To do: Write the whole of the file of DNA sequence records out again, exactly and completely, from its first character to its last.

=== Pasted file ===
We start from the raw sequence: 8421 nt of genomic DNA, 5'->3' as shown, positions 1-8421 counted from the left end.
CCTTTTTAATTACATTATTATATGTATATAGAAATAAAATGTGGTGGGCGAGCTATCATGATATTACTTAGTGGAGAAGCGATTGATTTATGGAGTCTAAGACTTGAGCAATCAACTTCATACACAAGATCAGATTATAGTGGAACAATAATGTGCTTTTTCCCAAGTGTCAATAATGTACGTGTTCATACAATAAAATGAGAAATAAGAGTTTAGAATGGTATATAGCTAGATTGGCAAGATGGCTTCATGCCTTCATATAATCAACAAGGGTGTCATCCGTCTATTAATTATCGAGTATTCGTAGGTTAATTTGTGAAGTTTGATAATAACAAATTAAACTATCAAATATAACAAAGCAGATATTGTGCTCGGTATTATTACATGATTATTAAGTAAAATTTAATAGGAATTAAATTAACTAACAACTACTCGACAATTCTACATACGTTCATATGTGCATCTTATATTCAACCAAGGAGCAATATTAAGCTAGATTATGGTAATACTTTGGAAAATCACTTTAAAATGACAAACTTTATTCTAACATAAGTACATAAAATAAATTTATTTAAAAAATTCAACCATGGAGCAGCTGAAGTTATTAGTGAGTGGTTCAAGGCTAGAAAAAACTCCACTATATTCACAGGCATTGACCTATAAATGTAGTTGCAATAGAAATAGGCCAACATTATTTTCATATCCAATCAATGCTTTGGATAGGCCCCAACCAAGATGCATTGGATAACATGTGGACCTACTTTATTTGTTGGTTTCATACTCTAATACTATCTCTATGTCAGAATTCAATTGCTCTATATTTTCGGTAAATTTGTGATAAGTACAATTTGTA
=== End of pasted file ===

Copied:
We start from the raw sequence: 8421 nt of genomic DNA, 5'->3' as shown, positions 1-8421 counted from the left end.
CCTTTTTAATTACATTATTATATGTATATAGAAATAAAATGTGGTGGGCGAGCTATCATGATATTACTTAGTGGAGAAGCGATTGATTTATGGAGTCTAAGACTTGAGCAATCAACTTCATACACAAGATCAGATTATAGTGGAACAATAATGTGCTTTTTCCCAAGTGTCAATAATGTACGTGTTCATACAATAAAATGAGAAATAAGAGTTTAGAATGGTATATAGCTAGATTGGCAAGATGGCTTCATGCCTTCATATAATCAACAAGGGTGTCATCCGTCTATTAATTATCGAGTATTCGTAGGTTAATTTGTGAAGTTTGATAATAACAAATTAAACTATCAAATATAACAAAGCAGATATTGTGCTCGGTATTATTACATGATTATTAAGTAAAATTTAATAGGAATTAAATTAACTAACAACTACTCGACAATTCTACATACGTTCATATGTGCATCTTATATTCAACCAAGGAGCAATATTAAGCTAGATTATGGTAATACTTTGGAAAATCACTTTAAAATGACAAACTTTATTCTAACATAAGTACATAAAATAAATTTATTTAAAAAATTCAACCATGGAGCAGCTGAAGTTATTAGTGAGTGGTTCAAGGCTAGAAAAAACTCCACTATATTCACAGGCATTGACCTATAAATGTAGTTGCAATAGAAATAGGCCAACATTATTTTCATATCCAATCAATGCTTTGGATAGGCCCCAACCAAGATGCATTGGATAACATGTGGACCTACTTTATTTGTTGGTTTCATACTCTAATACTATCTCTATGTCAGAATTCAATTGCTCTATATTTTCGGTAAATTTGTGATAAGTACAATTTGTA